Although this development causes appreciation in currency exchange rates, it often makes imports expensive, while reducing demand for exports.
Mr Suleiman Muhammed, a Lokoja-based economic analyst, said that although the Nigerian economy could not be said to have gone into recession per se, it was very necessary to introduce some proactive measures to forestall the development.
This is not to suggest that President Muhammadu Buhari’s administration is not mindful of the repercussions of the imminent economic recession, as it is taking the necessary steps to avert it.
For instance, the Vice-President, Prof. Yemi Osinbajo, said that plans were underway to create a 25-billion-dollar fund with public and private financing to modernise the country’s infrastructure and avoid an economic recession.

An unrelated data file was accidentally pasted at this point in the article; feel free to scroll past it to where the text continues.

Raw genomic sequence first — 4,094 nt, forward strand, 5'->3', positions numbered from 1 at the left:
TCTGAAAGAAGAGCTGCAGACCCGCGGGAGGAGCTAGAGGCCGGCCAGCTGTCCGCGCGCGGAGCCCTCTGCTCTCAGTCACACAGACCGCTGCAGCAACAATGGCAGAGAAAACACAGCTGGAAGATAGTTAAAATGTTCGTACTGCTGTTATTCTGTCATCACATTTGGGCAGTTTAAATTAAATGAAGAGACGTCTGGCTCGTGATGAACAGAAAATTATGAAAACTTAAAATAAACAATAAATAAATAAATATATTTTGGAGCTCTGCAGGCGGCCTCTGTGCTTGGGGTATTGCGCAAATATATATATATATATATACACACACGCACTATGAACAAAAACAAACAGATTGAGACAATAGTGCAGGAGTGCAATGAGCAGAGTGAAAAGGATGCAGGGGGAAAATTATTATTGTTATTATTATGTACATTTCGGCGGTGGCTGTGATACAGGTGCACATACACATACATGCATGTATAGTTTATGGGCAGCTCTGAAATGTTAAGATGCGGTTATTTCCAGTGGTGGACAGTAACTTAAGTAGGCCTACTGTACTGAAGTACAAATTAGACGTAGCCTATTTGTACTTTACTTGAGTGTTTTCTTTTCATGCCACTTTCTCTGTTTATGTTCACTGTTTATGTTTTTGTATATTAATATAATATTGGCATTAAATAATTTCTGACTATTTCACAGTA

The situation has provoked the government and enlightened observers to ponder on practical ways of saving the nation from the looming economic recession.
For instance, President Buhari, in his address at the conference of the Nigerian Association of Chambers of Commerce, Industry, Mines and Agriculture (NACCIMA), called for more private investments in the agricultural sector of the economy.
He said that increased investments in the agricultural sector remained the best way to unlock the country’s economic potential and curb its excessive dependence on oil revenues.
“Growing our own food, processing what we produce, becoming competitive in export markets and creating jobs all across the economy are crucial for our national security,” he said.
Buhari, who noted that the agricultural sector was the largest contributor to the country’s GDP, pledged that his administration planned to make Nigeria self-sufficient in rice production within the next two years.